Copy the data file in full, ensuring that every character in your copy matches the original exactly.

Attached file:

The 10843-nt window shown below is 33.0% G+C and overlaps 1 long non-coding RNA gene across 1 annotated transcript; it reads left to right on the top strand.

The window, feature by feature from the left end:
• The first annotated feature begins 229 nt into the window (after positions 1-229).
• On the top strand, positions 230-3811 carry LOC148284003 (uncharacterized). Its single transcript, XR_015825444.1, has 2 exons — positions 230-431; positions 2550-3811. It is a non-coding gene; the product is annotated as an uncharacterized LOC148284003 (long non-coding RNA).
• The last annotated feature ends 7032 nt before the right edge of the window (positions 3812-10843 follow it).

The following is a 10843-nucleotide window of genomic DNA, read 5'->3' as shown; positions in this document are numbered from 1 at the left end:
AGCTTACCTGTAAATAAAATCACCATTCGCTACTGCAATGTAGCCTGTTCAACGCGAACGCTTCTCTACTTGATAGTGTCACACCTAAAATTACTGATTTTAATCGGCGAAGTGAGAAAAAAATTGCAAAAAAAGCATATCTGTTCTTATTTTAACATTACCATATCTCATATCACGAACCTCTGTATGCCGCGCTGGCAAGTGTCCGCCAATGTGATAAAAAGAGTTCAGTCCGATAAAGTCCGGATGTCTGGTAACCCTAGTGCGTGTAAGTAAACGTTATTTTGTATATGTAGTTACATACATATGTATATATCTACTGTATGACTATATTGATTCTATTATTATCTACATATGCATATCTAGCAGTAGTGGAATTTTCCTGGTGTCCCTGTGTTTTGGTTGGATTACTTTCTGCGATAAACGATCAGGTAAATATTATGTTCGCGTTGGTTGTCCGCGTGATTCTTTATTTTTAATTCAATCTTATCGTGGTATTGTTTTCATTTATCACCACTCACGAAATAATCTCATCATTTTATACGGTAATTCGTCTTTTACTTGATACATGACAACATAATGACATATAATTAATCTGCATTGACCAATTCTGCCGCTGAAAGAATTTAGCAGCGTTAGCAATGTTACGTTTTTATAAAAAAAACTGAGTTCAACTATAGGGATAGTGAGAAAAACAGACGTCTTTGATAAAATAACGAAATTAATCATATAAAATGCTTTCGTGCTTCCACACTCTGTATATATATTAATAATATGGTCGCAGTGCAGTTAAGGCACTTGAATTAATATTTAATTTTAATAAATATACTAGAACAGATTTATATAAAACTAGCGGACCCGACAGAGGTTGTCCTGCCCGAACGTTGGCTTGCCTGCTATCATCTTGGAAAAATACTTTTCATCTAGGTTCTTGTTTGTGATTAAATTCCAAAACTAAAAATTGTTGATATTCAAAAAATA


The 10843-nt window shown below is 33.0% G+C and overlaps 1 long non-coding RNA gene across 1 annotated transcript; it reads left to right on the top strand.

The window, feature by feature from the left end:
• The first annotated feature begins 229 nt into the window (after positions 1-229).
• On the top strand, positions 230-3811 carry LOC148284003 (uncharacterized). Its single transcript, XR_015825444.1, has 2 exons — positions 230-431; positions 2550-3811. It is a non-coding gene; the product is annotated as an uncharacterized LOC148284003 (long non-coding RNA).
• The last annotated feature ends 7032 nt before the right edge of the window (positions 3812-10843 follow it).

The following is a 10843-nucleotide window of genomic DNA, read 5'->3' as shown; positions in this document are numbered from 1 at the left end:
AGCTTACCTGTAAATAAAATCACCATTCGCTACTGCAATGTAGCCTGTTCAACGCGAACGCTTCTCTACTTGATAGTGTCACACCTAAAATTACTGATTTTAATCGGCGAAGTGAGAAAAAAATTGCAAAAAAAGCATATCTGTTCTTATTTTAACATTACCATATCTCATATCACGAACCTCTGTATGCCGCGCTGGCAAGTGTCCGCCAATGTGATAAAAAGAGTTCAGTCCGATAAAGTCCGGATGTCTGGTAACCCTAGTGCGTGTAAGTAAACGTTATTTTGTATATGTAGTTACATACATATGTATATATCTACTGTATGACTATATTGATTCTATTATTATCTACATATGCATATCTAGCAGTAGTGGAATTTTCCTGGTGTCCCTGTGTTTTGGTTGGATTACTTTCTGCGATAAACGATCAGGTAAATATTATGTTCGCGTTGGTTGTCCGCGTGATTCTTTATTTTTAATTCAATCTTATCGTGGTATTGTTTTCATTTATCACCACTCACGAAATAATCTCATCATTTTATACGGTAATTCGTCTTTTACTTGATACATGACAACATAATGACATATAATTAATCTGCATTGACCAATTCTGCCGCTGAAAGAATTTAGCAGCGTTAGCAATGTTACGTTTTTATAAAAAAAACTGAGTTCAACTATAGGGATAGTGAGAAAAACAGACGTCTTTGATAAAATAACGAAATTAATCATATAAAATGCTTTCGTGCTTCCACACTCTGTATATATATTAATAATATGGTCGCAGTGCAGTTAAGGCACTTGAATTAATATTTAATTTTAATAAATATACTAGAACAGATTTATATAAAACTAGCGGACCCGACAGAGGTTGTCCTGCCCGAACGTTGGCTTGCCTGCTATCATCTTGGAAAAATACTTTTCATCTAGGTTCTTGTTTGTGATTAAATTCCAAAACTAAAAATTGTTGATATTCAAAAAATA